But, if you are going to assign Gilgamesh to 14 year old kids, one would hope the goal would be to get them to see the story.  And to that end, there is a very useful recent translation by Stephen Mitchell which does exactly that.  Mitchell’s translation reads like an epic tale told by a firelight.  It is fast paced and exciting.  It is, in other words, exactly like what you imagine this tale was like to ancient Babylonians.

The Foster translation assigned to Clara, however, goes for accuracy, not readability.  It is, instead, just what is on the tablets, in all their fragmentary glory.  Reading it would be an exercise in futility, so the editor helpfully tells you what is going on before each fragmentary bit and fills in a few of the blank spots and places where we really don’t know what the word means.  This “translation” is, in other words, utterly unreadable.  An believe me, I tried.  I read the whole thing.  And even though I knew the story and I like the story and I think the story is worth knowing, it was torture.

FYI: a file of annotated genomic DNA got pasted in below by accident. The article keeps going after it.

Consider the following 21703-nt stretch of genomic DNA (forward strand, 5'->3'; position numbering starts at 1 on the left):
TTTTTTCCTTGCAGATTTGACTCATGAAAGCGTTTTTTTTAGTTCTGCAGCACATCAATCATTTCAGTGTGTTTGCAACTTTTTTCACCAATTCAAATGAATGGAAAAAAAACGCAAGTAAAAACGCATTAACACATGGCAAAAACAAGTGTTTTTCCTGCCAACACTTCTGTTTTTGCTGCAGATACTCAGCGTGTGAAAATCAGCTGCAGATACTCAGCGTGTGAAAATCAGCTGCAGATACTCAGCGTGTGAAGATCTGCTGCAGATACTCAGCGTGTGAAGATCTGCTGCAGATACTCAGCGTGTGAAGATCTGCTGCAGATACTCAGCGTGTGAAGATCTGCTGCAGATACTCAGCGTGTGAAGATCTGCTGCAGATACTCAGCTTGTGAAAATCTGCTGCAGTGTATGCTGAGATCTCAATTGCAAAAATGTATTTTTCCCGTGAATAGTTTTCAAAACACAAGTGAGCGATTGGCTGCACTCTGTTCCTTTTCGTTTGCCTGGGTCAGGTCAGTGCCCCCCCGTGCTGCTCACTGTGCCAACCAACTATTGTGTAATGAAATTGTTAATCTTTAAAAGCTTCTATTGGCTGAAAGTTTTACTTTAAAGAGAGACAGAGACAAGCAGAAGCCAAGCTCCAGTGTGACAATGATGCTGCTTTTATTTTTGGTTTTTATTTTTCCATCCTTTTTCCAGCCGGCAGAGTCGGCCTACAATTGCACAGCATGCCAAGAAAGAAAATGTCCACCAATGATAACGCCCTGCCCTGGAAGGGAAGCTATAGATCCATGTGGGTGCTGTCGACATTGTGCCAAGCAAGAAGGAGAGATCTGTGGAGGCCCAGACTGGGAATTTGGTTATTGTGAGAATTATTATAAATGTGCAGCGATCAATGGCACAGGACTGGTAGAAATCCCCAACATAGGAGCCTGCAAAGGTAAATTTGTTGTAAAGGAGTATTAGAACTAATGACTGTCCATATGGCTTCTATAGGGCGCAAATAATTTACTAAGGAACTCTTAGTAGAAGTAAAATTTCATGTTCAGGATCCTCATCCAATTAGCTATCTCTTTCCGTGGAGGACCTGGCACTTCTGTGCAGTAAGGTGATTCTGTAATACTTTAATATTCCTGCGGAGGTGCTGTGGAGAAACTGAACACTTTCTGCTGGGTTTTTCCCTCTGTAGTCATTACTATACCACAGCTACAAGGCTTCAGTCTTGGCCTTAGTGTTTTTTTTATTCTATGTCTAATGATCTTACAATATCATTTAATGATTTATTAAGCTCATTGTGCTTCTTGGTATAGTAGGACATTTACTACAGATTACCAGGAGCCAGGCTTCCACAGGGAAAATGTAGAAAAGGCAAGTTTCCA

Consider one of the high points of the story: Gilgamesh and Enkidu kill the monster Humbaba.

From Foster’s translation:
Gilgamesh heeded his friend’s command,
He raised the axe at his side,
He drew the sword at his belt,
Gilgamesh struck him on the neck,
Enkidu, his friend, […]
They pulled out […] as far as the lungs,
He tore out the […]
He forced the head into a cauldron.
[…] in abundance fell on the mountain,
[…] in abundance fell on the mountain,
He struck him, Humbaba the guardian, down to the ground.
His blood […]
For two leagues the cedars […].
He killed the [glories] with him.
The forest […]
He slew the monster, guardian of the forest,
At whose cry the mountains of Lebanon [trembled]
At whose cry all the mountains [quaked].

And in Mitchell’s translation:
Gilgamesh, hearing his beloved friend,
came to himself.  He yelled, he lifted
his massive axe, he swung it, it tore
into Humbaba’s neck, the blood
shot out, again the battle axe bit flesh
and bone, the monster staggered, his eyes
rolled, and at the axe’s third stroke
he toppled like a cedar and crashed to the ground.
At his death-roar the mountains of Lebanon shook,
the valleys ran wild with his blood, for ten miles